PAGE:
The Five Kingdom Classification is a system of organizing and categorizing living organisms into five major groups or kingdoms based on their fundamental characteristics and evolutionary relationships. How are animal and plant kingdoms classified? What are the characteristics of the Five Kingdoms? Read further to know more.
In the past, all living beings were divided into two realms. The plant kingdom was one, while the animal kingdom was another.
The animal world included every living organism that could eat, move, grow to a certain size, and then stop growing.
The plant world, on the other hand, consisted of living beings that did not move or eat yet continued to grow throughout their lives.
The Evolution of the Five Kingdom Classification
Aristotle developed the first biological taxonomy of plants and animals based on simple morphological characteristics- animal or plant origin. This initial observation by the Greek philosopher was expanded in the 19th and 20th centuries by the discovery of new kingdoms, finally arriving at today’s widely-recognized five, which cover the 8.7 million species that live on Earth, according to estimates by the United Nations Environment Programme (UNEP).
- Some scientists classified them as plants and animals, while others, such as Robert Whittaker, Ernst Haeckel, and others, attempted to classify them as part of a larger system.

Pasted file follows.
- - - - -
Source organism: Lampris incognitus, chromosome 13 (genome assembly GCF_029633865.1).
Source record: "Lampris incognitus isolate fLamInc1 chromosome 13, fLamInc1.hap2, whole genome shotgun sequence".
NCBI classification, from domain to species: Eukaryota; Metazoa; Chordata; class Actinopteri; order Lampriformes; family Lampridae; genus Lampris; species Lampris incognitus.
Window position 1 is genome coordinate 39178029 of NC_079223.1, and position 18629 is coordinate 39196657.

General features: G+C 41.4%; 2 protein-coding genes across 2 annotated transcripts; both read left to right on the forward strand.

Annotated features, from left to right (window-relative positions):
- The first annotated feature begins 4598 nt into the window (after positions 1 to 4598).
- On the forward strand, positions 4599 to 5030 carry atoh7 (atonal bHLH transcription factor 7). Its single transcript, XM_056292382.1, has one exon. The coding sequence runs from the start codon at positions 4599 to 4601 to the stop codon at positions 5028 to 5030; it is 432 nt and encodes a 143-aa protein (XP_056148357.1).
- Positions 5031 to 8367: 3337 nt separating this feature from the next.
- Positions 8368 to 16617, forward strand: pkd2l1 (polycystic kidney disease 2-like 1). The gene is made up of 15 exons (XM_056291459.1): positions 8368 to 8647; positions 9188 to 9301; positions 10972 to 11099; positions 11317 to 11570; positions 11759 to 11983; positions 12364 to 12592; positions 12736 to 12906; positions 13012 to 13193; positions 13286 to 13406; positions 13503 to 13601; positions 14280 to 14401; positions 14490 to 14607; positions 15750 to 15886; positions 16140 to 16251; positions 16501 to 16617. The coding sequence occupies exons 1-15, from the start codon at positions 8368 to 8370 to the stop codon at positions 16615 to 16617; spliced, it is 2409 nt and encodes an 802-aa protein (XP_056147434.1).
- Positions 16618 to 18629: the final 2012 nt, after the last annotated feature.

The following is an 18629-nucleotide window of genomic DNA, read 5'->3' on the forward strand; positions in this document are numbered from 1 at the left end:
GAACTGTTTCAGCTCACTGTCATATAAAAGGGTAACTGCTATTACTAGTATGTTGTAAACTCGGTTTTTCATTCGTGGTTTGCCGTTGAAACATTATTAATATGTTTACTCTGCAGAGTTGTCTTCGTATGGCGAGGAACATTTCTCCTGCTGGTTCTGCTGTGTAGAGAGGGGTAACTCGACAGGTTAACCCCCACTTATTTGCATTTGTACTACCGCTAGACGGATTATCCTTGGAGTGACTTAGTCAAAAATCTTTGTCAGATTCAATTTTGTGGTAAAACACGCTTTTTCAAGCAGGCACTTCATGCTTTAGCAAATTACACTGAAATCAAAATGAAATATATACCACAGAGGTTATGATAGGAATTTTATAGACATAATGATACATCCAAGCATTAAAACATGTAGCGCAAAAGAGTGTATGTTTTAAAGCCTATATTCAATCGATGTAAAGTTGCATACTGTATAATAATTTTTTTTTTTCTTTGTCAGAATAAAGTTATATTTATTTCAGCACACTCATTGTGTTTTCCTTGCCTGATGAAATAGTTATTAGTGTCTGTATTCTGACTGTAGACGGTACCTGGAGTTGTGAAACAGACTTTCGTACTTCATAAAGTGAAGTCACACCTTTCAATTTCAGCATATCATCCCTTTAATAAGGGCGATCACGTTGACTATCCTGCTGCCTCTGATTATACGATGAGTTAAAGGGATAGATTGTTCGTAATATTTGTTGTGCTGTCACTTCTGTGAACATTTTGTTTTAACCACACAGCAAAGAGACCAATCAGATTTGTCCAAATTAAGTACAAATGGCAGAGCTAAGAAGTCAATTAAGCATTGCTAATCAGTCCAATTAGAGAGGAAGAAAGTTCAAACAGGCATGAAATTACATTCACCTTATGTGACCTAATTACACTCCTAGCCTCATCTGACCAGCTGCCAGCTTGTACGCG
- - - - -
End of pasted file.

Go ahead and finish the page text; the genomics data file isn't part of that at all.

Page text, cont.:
- Linnaeus divided all living organisms into two kingdoms: Plantae and Animalia.
- R.H. Whittaker offered a detailed five-kingdom classification of animals and plants, which included Monera, Protista, Fungi, Plantae, and Animalia. This five-kingdom category was the most commonly utilized one.
- It was first established in 1969, with the names Monera, Protista, Fungi, Plantae, and Animalia.
The complexity of cell structure and organisms, body organization, mode of nourishment, reproduction, and interrelationships are the key classification criteria in the five-kingdom system.
The five kingdom classification of animals and plants defines whether the organism is eukaryotic or prokaryotic, unicellular or multicellular, asexual or sexual, autotrophic, heterotrophic, or a combination of these characteristics.
Five kingdom classification of animals and plants
“The system of biological kingdoms is the way in which science classifies living things according to their ancestry over the course of evolution.”
Five kingdom classifications of animals and plants include:
- Kingdom Monera
- Kingdom Protista
- Kingdom Fungi
- Kingdom Plantae
- Kingdom Animalia
Bacteria are classified as Kingdom Monera in the five-kingdom categorization. Chrysophytes, Dinoflagellates, Euglenoids, Slime-moulds, and Protozoans are all members of the kingdom Protista.
Members of Kingdom Fungi demonstrate a wide variation in architecture and environment. Saprophytic nutrition is used by the majority of fungi.
All eukaryotic chlorophyll-containing creatures are classified as Plantae. This group includes algae, bryophytes, pteridophytes, gymnosperms, and angiosperms.
The Kingdom Animalia includes heterotrophic eukaryotic multicellular creatures without a cell wall. Certain acellular species, such as viruses and viroids, as well as lichens, are not classified using the five kingdom concept.
Characteristics of the Five Kingdoms
The five kingdoms have been subdivided into phylum (animals) and divisions (plants). They are further classified into the following categories: Class, Order, Family, Genus, and Species.